She began as a lab volunteer with a high school education, but Mary Jane Rathbun quickly became a global authority on crustaceans and a prominent name in blue crab taxonomy. Rathbun began working at the Woods Hole Laboratory in 1881 as a summer volunteer scientist’s assistant, attracted to the laboratory by her eldest brother Richard who was pursuing a career in fisheries science for the U.S. Fish Commission working with lab founder and Fish Commission head Spencer Fullerton Baird. Richard Rathbun later curated the marine collection for the new National Museum, later the National Museum of Natural History, at the Smithsonian Institution, where Mary Jane Rathbun spent much of her 50-year career identifying crab species from around the world. She expanded known crustaceans by more than 1,100 species and subspecies, published over 150 scientific papers on crabs from all over the word, including identifying the blue crab, named Callinectes sapidus Rathbun. Learn about this remarkable woman in “Our Lady of Callinectes” on the NEFSC web site.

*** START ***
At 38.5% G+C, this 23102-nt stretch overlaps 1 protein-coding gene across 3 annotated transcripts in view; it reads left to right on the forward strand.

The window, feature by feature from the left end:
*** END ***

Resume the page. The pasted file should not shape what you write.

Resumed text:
Established in 1919 on the coast of Long Island Sound with a single federal scientist on site, the Milford Laboratory in Milford, CT is recognized as a global leader in shellfish and aquaculture research. A key figure in that success is Dr. Victor Loosanoff, who was assigned in 1932 to study the biological problems of Connecticut's oyster industry as an aquatic biologist with what was then the U.S. Bureau of Fisheries (today the National Marine Fisheries Service, or NOAA Fisheries). Since then, laboratory scientists have contributed to the understanding of basic shellfish biology and reproduction. Methods were developed for spawning bivalve molluscs nearly year-round and for rearing all life stages (embryonic, larval, and adult). Loosanoff and laboratory colleagues were the first to develop successful methods of rearing oysters through metamorphosis in a hatchery, and the first to rear larvae of the northern quahog, Mercenaria mercenaria. Mixtures of algae suitable to support different life stages were developed and grown in sufficient quantity to support the production of shellfish. Strains of oysters with desirable characteristics, such as fast growth, were developed by geneticists. Techniques developed at Milford Laboratory, often referred to as the Milford Method, are used worldwide by the aquaculture industry. Laboratory scientists continue to work closely with the shellfish and aquaculture industry to help solve problems and increase production. Dr. Loosanoff, considered the father of U.S. shellfish hatcheries, served as Milford Laboratory Director from 1935 to 1962. The laboratory’s 49-foot research vessel bears his name.